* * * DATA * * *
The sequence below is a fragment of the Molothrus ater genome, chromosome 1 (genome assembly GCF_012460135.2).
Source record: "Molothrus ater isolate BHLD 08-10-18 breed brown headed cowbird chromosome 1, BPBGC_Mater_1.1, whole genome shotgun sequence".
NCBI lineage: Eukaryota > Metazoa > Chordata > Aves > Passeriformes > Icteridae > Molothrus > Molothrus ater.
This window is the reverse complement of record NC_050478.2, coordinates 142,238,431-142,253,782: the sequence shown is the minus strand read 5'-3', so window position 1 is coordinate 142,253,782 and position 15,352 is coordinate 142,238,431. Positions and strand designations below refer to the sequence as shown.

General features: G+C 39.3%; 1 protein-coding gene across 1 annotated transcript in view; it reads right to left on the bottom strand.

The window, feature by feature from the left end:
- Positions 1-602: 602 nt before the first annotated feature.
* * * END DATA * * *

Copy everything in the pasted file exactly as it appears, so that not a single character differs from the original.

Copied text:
The sequence below is a fragment of the Molothrus ater genome, chromosome 1 (genome assembly GCF_012460135.2).
Source record: "Molothrus ater isolate BHLD 08-10-18 breed brown headed cowbird chromosome 1, BPBGC_Mater_1.1, whole genome shotgun sequence".
NCBI lineage: Eukaryota > Metazoa > Chordata > Aves > Passeriformes > Icteridae > Molothrus > Molothrus ater.
This window is the reverse complement of record NC_050478.2, coordinates 142,238,431-142,253,782: the sequence shown is the minus strand read 5'-3', so window position 1 is coordinate 142,253,782 and position 15,352 is coordinate 142,238,431. Positions and strand designations below refer to the sequence as shown.

General features: G+C 39.3%; 1 protein-coding gene across 1 annotated transcript in view; it reads right to left on the bottom strand.

The window, feature by feature from the left end:
- Positions 1-602: 602 nt before the first annotated feature.